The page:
Nestled into a sleepy piece of land in Surrey, England, this modern pool house provides an interesting contrast to the country cottage it complements. Called Roundles, the pool house is decidedly more up to date in terms of appearance than the main estate, and also has some notable sustainable features such as an air source heat pump and the use of local materials. Photographer Logan MacDougall Pope, an Inhabitat favorite, recently sent us his lovely stills of this nature-bound building by h2architecture. Click through our gallery to see them all and hit the jump to see his video of this idyllic retreat.
The pool house’s design is decidedly minimalist with a muted, natural color palette evocative of the landscape that envelops it. The fin walls are constructed from a local limestone which can also be found at the base of the old farmhouse. For the garage elements and the shower room enclosure, cedar lends a bit of warmth. Guests will be delighted to see that the entire front of the home is a glass wall that opens directly up to the pool and the structure’s roof is also glass with protected by a slatted timber canopy. Long slotted windows in the space draw sunlight in from the south and allows for magnificent views of the surrounding fields.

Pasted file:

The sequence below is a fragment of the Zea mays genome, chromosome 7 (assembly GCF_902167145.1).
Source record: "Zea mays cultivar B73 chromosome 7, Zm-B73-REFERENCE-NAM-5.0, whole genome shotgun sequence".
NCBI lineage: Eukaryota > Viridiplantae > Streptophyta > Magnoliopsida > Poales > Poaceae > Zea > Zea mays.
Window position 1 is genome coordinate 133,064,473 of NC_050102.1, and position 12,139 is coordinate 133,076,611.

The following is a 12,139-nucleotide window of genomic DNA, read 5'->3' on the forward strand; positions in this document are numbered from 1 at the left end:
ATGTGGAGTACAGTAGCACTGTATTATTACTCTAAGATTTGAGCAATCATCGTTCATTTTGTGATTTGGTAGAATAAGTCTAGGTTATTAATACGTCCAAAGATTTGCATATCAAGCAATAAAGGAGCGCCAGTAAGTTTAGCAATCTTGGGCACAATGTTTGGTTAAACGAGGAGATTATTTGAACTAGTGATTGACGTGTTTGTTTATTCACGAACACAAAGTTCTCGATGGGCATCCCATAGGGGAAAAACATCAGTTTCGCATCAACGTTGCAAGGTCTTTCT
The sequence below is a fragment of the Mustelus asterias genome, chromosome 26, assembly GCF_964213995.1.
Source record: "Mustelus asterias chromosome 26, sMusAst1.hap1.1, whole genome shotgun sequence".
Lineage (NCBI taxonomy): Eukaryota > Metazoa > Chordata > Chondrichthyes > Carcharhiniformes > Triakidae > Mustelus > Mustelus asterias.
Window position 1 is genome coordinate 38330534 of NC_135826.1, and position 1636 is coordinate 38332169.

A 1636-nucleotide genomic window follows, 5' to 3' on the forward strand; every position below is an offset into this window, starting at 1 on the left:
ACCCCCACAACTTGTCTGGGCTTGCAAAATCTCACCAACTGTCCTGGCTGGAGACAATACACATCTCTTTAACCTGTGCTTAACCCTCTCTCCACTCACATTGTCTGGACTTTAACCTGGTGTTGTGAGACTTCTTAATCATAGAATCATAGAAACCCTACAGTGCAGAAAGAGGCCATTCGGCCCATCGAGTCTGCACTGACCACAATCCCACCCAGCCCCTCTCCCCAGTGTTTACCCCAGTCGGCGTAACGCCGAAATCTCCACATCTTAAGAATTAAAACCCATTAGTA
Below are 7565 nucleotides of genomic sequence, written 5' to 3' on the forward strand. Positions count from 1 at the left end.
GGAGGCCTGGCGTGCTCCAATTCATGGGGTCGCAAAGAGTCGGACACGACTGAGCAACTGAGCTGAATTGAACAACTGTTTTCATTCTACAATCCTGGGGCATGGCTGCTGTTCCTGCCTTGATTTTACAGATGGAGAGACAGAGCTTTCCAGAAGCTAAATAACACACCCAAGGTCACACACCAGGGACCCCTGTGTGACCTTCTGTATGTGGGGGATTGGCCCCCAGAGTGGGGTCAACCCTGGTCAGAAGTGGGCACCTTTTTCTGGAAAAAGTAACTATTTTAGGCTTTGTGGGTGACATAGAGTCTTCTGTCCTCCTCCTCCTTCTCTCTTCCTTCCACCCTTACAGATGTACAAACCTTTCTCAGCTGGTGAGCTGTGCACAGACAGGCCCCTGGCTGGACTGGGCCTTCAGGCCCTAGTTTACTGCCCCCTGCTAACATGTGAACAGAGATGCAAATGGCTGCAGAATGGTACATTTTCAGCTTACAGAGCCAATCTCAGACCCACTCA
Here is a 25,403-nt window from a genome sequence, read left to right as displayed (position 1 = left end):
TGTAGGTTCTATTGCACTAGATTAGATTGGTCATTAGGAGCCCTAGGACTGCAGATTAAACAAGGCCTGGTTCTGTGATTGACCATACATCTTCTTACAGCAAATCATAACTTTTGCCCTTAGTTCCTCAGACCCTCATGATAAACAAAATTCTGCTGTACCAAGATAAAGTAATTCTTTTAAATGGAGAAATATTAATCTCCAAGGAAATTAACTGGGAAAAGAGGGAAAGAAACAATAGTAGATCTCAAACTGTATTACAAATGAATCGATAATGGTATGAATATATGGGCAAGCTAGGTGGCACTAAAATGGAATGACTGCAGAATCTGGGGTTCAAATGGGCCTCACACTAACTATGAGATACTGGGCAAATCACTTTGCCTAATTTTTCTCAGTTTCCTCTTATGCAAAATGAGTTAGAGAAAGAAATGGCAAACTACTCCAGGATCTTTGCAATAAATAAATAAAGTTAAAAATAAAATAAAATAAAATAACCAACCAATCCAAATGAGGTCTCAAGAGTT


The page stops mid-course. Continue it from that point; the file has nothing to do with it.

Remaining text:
Previously, the property relied on oil-fired water for its heating, but the system was recently revamped. The architects considered several alternative heating systems including bio-mass and ground source and finally decided on an air source heat pump. The pump unit provides heat for the swimming pool as well as the pool house.
While a green roof has not yet been implemented, the roof was specifically designed to accept planting, and the architect has proposed cutting sods from the adjoining field and growing them atop the pool house to blur the distinction between the built form and the surrounding landscape – an idea that we certainly hope comes to fruition!
Photography and video by Logan MacDougall Pope